THrough life Energy and Resource Modelling (THERM)

Lead Research Organisation: Cranfield University
Department Name: Sch of Applied Sciences


We will develop a modelling tool that will assist the collaborators and other manufacturers in: 1. Understanding our current manufacturing system and its level of sustainability performance,2. Modelling potential tactics and technologies to improve (from a database of tactics), 3. Selecting appropriate tactics, & 4. Implementing tactics & technologies and monitoring progress.We will use the modelling tool to support improvement in our facilities and in collaborators, then assess the utility of the tools, improve them and make them available to other manufacturers. We will explain the results and learning to the wider manufacturing community. The tool must work at a number of levels: e.g. process, facility, local context, product, supply chain, offering & business model. The tool will be capable of modelling existing, known tactics (such as using waste energy from one process for another process) as well as potential future tactics (e.g. cradle-to-cradle, industrial ecology). The tool will seek to integrate existing tools where possible (such as manufacturing simulation and building energy modelling), though it is clear that such tools do not currently support an integrated model of material, energy, waste, production flow and building/location for an industrial system. For example, energy is often available as an output, but its media (e.g. steam vs motion vs electricity) and its timing and its location (e.g. at start of shift in area 'X') are critical to the ability to use that energy elsewhere. There are no modelling tools that currently support such functionality. Our exploitation partner is a vendor of current energy modelling tools for buildings with a vital interest in expanding their capabilities.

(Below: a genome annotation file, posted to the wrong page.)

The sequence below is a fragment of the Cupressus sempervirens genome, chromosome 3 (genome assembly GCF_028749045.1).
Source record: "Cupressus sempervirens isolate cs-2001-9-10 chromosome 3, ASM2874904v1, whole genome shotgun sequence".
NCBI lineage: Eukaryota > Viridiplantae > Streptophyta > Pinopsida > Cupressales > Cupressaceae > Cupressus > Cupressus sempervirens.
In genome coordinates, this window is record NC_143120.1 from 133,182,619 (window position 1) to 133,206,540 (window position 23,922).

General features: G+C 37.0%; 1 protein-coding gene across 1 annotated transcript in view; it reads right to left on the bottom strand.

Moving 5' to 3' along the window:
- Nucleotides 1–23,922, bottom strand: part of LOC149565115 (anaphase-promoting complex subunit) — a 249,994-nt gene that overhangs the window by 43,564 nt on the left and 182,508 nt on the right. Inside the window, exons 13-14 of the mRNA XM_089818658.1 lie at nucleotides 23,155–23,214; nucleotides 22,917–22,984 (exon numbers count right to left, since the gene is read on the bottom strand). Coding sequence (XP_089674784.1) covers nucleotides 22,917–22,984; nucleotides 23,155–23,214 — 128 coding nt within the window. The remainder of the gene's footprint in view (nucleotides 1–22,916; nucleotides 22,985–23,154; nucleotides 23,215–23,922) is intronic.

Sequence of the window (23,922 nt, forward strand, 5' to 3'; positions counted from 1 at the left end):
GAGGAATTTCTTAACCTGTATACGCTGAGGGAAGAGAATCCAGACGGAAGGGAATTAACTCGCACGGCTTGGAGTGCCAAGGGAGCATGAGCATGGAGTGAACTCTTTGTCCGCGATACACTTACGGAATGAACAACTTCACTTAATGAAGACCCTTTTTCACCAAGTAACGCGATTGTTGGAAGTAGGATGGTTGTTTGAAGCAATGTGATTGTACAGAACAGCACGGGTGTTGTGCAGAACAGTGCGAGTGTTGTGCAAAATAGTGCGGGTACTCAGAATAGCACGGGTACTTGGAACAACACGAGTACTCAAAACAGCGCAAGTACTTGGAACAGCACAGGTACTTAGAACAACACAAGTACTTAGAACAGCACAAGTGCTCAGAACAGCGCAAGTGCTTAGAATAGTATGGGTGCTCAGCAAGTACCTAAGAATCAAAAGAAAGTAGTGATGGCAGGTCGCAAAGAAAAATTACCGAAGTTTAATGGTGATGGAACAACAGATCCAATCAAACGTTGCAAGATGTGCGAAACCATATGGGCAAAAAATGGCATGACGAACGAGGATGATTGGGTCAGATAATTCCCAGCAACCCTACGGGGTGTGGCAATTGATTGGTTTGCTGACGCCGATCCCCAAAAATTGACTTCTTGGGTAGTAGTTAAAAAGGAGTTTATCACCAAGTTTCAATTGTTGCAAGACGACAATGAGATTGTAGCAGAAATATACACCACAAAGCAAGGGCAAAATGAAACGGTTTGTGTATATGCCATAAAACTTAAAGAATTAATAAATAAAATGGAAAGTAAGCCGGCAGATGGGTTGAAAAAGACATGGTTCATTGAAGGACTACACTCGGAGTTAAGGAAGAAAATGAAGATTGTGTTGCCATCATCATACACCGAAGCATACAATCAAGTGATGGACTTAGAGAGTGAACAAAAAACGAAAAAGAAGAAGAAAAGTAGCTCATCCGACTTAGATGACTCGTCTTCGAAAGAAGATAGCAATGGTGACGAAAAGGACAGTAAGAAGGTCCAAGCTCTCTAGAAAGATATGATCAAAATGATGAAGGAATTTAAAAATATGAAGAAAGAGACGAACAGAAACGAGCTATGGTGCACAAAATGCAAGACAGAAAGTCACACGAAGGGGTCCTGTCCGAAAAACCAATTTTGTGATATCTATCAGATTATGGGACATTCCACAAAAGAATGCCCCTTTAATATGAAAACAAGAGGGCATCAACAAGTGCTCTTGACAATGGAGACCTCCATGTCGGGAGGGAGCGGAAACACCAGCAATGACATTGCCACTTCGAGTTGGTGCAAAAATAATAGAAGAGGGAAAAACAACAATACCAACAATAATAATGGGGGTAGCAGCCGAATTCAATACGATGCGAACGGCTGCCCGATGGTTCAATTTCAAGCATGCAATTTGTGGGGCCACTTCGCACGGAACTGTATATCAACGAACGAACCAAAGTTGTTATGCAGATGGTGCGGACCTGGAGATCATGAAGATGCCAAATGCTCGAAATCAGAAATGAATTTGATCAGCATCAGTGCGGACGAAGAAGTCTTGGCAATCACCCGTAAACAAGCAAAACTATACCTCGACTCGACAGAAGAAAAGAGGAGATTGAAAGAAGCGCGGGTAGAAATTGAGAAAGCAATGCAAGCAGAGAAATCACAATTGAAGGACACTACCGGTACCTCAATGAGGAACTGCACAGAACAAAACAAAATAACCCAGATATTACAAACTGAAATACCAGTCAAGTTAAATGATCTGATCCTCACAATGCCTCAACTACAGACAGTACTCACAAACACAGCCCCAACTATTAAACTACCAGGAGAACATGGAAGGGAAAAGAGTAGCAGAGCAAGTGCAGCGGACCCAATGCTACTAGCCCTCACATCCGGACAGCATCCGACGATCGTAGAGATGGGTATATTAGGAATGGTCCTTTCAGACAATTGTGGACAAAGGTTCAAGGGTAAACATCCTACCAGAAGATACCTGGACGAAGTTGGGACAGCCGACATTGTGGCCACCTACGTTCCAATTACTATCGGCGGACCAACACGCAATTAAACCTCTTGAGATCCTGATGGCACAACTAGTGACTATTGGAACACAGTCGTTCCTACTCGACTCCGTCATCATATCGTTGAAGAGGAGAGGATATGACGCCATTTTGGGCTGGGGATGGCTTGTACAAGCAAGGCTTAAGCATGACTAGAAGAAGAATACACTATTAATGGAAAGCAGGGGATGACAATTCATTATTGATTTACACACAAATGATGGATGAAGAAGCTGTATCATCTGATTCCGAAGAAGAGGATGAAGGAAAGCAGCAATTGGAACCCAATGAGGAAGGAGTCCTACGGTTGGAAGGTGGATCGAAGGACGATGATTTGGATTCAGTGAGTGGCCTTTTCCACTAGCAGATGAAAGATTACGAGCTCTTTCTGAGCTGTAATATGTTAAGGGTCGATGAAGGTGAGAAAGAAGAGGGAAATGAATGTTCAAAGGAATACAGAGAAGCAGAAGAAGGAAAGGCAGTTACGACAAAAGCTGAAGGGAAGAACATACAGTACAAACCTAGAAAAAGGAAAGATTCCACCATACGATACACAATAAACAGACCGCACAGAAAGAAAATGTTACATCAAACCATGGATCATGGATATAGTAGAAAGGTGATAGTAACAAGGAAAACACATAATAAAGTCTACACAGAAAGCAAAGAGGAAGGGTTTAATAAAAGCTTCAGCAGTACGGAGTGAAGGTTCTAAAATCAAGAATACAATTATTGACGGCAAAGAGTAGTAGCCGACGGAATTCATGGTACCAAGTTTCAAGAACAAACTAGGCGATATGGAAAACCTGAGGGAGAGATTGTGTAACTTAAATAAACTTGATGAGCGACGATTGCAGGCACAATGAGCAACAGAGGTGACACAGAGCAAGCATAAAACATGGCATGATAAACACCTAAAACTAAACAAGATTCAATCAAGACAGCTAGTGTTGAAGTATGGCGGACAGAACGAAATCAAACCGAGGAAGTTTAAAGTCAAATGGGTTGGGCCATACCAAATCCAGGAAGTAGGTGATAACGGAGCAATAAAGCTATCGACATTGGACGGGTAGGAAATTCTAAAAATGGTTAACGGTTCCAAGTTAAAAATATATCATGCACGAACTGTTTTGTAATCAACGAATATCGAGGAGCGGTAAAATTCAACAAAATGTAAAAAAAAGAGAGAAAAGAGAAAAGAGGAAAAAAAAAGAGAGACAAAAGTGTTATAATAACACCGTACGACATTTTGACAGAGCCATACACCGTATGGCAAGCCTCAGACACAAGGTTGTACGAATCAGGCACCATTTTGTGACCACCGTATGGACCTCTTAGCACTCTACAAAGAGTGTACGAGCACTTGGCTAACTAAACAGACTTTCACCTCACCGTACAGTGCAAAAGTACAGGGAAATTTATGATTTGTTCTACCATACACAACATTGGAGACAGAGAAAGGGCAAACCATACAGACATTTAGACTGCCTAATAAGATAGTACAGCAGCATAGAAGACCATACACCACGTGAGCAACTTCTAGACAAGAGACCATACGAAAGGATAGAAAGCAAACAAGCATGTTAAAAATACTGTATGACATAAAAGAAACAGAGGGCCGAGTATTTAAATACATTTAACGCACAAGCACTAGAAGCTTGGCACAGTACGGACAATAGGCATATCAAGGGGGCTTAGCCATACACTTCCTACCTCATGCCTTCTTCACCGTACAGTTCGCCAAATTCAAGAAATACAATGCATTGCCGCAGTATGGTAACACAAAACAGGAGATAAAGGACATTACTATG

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Baines T (2012) Examining green production and its role within the competitive strategy of manufacturers in Journal of Industrial Engineering and Management

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Despeisse M (2012) Industrial ecology at factory level: a prototype methodology in Proceedings of the Institution of Mechanical Engineers, Part B: Journal of Engineering Manufacture

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Despeisse M (2013) Sustainable manufacturing tactics and cross-functional factory modelling in Journal of Cleaner Production

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Despeisse M (2012) Industrial ecology at factory level - a conceptual model in Journal of Cleaner Production

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Despeisse M (2011) The emergence of sustainable manufacturing practices in Production Planning & Control

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Smith L (2012) Steps towards sustainable manufacturing through modelling material, energy and waste flows in International Journal of Production Economics